I felt shocked by the style all around me. I kept staring at clothes of strangers. I admired the gold buckles of boots and the sharp silhouettes of coats. I looked at stylish haircuts and dangling earrings. I’d been lost for so long in a world of Keen sandals and alpaca sweaters.

“You look exhausted,” a friend told me at dinner. We were at a West Village restaurant that served complicated classics: tiny corn dog appetizers paired with curated sauces. I felt the sting even as I smiled and said, oh, I’m not.

I was happy, actually, overwhelmed by the sudden return to the city, the Western world, but blissed-out from my travels. But then again: I wasn’t wearing makeup. My t-shirt had holes in the neckline. My woven bag from Colombia was tattered and pilled.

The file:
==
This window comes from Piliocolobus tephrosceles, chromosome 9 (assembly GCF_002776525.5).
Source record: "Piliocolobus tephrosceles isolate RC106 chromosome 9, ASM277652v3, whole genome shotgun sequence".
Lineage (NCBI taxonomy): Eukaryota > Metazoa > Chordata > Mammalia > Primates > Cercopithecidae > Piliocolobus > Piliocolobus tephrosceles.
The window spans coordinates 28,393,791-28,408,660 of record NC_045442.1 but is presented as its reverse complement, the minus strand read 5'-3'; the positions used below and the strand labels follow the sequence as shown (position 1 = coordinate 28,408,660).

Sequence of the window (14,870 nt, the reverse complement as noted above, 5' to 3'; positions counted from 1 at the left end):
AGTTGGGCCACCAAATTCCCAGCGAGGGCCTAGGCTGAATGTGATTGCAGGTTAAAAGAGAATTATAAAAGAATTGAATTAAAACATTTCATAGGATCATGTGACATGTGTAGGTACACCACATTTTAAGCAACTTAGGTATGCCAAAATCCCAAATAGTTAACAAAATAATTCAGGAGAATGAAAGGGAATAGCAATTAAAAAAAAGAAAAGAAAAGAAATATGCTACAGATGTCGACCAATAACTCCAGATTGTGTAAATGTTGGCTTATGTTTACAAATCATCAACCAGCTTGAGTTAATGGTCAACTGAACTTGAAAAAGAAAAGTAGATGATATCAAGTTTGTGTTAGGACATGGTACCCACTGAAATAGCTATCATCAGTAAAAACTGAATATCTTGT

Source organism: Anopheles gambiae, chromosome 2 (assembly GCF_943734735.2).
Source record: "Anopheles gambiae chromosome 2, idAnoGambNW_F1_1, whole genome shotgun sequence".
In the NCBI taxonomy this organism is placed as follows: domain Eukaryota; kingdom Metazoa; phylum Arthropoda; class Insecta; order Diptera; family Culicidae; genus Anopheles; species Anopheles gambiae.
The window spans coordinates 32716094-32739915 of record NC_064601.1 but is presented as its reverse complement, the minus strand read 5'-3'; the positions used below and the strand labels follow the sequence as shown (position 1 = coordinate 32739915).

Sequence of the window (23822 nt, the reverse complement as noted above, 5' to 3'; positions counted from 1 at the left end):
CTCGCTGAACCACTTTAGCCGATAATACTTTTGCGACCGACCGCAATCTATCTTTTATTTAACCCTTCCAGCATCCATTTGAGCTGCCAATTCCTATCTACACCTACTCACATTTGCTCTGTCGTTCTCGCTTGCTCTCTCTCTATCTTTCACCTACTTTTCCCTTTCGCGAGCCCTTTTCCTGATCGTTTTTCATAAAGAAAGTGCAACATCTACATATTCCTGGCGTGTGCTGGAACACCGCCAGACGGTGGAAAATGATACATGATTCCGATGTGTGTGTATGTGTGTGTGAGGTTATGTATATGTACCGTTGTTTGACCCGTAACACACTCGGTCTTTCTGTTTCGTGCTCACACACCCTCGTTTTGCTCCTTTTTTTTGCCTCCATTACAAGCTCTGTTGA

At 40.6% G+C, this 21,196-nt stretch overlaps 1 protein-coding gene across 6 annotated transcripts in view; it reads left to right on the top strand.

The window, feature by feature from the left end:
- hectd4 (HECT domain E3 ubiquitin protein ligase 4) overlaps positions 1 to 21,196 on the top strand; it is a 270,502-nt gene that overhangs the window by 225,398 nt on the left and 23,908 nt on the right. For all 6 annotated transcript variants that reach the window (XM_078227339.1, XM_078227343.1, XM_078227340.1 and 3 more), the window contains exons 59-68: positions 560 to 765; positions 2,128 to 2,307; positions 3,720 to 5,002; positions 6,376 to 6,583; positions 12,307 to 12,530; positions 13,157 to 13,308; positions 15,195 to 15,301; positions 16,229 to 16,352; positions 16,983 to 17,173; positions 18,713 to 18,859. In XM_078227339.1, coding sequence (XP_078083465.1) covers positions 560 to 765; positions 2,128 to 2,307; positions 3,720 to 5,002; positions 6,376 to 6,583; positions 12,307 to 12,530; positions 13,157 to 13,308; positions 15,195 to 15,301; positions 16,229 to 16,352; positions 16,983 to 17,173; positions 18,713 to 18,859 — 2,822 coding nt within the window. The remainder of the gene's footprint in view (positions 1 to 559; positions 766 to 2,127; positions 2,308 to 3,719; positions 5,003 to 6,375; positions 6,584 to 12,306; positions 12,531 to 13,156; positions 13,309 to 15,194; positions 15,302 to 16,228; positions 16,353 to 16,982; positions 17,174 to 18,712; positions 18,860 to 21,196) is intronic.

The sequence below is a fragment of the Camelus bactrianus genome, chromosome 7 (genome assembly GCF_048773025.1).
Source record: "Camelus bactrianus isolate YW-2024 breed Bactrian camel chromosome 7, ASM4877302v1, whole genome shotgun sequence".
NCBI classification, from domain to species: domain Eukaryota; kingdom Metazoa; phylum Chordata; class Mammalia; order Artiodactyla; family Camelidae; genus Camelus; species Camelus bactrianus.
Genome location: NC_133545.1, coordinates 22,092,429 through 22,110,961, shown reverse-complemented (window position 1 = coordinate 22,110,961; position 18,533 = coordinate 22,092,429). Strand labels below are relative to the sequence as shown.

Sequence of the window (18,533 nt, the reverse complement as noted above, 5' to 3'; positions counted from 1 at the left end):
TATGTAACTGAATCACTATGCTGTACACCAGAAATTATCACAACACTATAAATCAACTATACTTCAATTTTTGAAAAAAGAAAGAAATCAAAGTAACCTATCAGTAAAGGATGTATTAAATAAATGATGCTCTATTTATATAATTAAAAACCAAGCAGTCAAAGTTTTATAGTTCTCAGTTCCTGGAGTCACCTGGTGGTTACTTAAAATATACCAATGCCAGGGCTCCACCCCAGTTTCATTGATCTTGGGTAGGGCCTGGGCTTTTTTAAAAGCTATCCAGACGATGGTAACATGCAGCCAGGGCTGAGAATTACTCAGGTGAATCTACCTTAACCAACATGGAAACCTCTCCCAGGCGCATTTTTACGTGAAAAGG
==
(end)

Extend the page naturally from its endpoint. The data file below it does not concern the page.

It shouldn’t have mattered. But so much of my identity as a New Yorker had been built around a certain attitude, a certain look. It alarmed me that, so quickly, I’d become a stranger.

So I left again. Traveling in Asia, I became fully unrecognizable in comparison to old selfies: me with lush bangs, cat eyeliner. On the road, sometimes I’d dig up the photos and show them to the people I met. What happened, a man in China exclaimed. He was not enthusiastic about my short hair, my makeup-free face. In big cities in China, it set me apart as an outsider, where most young women looked like dolls in pastel-hued dresses. Sometimes, I got the hippie approval. A rock climber in Yangshuo told me it suited me better. Mostly, I agreed.

Nearly two years after I first left, I moved back to New York. I didn’t think I’d stay—I only intended to visit before heading off on another trip. But then I fell back in love with the city, and I couldn’t go.

This time, I had only my backpacking clothes (all of it fit inside one tote bag). For the winter, I bought just one new thing: a black wool coat that I wore every day. Remarkably, my backpacker clothes served just as well in NYC.